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June 22, 2020

Map: Your state's health care job losses amid Covid-19

Daily Briefing

    Newly released data from the Bureau of Labor Statistics (BLS) reveals a state-by-state picture of how the coronavirus epidemic has roiled the health care job market.

    How Covid-19 will impact the financial outlook for the health care industry

    About the new employment data

    Earlier this month, BLS released preliminary data showing that the U.S. health care industry, which had lost 1.4 million jobs in April, recovered an estimated 312,400 jobs nationwide in May. 

    On Friday, BLS released more detailed, preliminary estimates of state-by-state employment changes in health care and related sectors in May.

    How the coronavirus has impacted health care and social assistance jobs

    For all 50 states, BLS estimated the number of jobs in a broad category known as "health care and social assistance." More than 80% of jobs in this category nationwide are in the health care industry. 

    For most states, BLS also estimated employment in up to three subsectors of health care: "ambulatory health care services," "hospitals," and "nursing and residential care facilities." The maps below include these more detailed estimates where available.

    The data for May, which has not been seasonally adjusted, reveals employment gains in the "health care and social assistance" sector for every state except New Mexico. In most states, ambulatory health care employment jumped as states' nonessential business closures and stay-at-home orders eased and patients resumed seeking non-urgent care. Employment continued to decline, however, in hospitals and nursing facilities.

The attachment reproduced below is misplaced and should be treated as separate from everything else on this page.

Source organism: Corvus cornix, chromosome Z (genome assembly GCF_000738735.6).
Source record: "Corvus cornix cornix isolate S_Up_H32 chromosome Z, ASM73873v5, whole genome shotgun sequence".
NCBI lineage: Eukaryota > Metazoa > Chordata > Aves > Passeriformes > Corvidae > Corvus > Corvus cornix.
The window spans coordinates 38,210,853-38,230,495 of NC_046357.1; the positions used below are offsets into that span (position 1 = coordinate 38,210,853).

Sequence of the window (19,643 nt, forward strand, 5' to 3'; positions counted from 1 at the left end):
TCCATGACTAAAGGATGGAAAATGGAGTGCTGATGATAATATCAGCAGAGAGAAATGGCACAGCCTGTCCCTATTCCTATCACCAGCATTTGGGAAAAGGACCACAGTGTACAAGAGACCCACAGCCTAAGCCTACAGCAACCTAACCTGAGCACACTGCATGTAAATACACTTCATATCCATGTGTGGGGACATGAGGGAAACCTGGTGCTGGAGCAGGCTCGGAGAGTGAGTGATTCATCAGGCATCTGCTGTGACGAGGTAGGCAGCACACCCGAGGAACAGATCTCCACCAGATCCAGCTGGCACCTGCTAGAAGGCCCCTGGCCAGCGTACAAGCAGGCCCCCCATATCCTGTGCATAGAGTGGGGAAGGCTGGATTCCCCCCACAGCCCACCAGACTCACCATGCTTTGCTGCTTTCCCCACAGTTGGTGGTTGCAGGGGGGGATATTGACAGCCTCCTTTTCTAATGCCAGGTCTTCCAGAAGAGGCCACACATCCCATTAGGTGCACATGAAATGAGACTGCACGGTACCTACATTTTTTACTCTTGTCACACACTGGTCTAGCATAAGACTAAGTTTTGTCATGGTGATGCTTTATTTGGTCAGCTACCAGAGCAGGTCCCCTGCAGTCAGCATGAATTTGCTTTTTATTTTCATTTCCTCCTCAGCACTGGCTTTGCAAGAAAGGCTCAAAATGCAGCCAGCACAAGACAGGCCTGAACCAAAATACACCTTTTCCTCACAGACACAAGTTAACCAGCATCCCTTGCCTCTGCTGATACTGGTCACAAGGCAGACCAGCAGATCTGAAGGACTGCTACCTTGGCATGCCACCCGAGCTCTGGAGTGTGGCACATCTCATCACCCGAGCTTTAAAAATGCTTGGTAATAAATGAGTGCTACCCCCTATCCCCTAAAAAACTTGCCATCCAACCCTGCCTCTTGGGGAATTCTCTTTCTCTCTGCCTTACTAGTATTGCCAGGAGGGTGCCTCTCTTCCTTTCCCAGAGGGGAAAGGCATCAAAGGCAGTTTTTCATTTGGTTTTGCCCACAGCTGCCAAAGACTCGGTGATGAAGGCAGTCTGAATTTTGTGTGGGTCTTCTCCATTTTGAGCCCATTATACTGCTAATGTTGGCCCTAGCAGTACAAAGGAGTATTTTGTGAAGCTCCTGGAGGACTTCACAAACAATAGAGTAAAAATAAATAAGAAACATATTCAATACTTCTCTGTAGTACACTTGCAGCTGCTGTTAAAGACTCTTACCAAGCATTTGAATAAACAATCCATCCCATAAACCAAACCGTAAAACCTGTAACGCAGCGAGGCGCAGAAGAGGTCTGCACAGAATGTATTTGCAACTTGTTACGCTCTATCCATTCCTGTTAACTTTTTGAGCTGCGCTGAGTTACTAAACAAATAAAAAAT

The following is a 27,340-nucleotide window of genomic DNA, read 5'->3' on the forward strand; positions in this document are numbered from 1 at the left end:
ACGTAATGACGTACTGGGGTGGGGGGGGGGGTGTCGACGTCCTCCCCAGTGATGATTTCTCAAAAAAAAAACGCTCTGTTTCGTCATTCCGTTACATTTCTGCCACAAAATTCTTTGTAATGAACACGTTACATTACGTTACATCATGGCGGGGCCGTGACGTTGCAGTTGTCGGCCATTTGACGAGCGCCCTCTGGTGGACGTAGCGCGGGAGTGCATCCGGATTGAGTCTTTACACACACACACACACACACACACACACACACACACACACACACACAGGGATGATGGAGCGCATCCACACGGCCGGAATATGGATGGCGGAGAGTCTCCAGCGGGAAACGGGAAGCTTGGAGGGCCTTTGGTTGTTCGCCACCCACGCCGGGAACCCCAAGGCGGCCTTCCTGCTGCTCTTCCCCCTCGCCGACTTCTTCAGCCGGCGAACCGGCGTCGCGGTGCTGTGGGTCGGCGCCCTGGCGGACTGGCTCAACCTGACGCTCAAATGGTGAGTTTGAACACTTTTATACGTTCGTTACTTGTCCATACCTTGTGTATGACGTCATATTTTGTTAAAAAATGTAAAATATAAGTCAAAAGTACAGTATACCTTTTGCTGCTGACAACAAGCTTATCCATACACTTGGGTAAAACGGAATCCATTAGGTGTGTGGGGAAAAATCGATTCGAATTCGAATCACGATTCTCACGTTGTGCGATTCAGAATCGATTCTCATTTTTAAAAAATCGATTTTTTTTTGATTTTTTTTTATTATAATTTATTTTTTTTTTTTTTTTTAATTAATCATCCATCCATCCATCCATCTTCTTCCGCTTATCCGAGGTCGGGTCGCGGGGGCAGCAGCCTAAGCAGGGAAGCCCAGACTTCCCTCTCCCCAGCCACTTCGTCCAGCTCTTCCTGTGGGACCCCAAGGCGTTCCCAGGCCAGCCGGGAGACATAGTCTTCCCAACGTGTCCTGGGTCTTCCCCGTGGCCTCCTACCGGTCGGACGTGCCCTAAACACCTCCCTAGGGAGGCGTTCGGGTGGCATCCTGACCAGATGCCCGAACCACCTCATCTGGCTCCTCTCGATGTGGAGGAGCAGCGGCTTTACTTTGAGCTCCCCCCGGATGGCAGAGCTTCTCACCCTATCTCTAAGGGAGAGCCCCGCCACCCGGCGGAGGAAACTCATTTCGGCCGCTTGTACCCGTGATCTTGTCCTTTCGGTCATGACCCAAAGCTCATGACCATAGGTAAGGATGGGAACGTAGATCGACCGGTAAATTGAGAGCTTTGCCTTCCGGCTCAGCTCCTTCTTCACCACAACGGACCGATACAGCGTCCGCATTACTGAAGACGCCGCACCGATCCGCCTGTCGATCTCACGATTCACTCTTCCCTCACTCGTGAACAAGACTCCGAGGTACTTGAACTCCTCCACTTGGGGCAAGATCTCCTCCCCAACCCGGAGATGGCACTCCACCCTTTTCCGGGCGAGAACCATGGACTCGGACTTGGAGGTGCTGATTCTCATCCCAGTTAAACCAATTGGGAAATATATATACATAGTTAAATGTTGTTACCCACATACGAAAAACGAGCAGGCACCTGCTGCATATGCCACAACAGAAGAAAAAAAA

Despite May's gains, all 50 states had fewer jobs in the "health care and social assistance" sector than in February, before coronavirus-related job losses began in earnest:

    What's next for health care jobs?

    When the nationwide May unemployment data was released, Ash Shehata, KPMG's national sector leader for health care and life sciences, said it demonstrated the health care industry's resilience compared to other industries. "I was a bit surprised by that much growth given the extent of the full shutdown that we saw in the segment," Shehata said.

    But the health care industry still faces the challenge of convincing patients that it is safe to receive care at providers' facilities. "Health systems have to step up and make a strong point to consumers that they are leading the way, preparing for this, and doing everything possible to keep their population safe and healthy through this pandemic. That could be the biggest indicator of whether we're a V, U, or W-shaped recovery in health care," Shehata said (Bannow, Modern Healthcare, 6/5).

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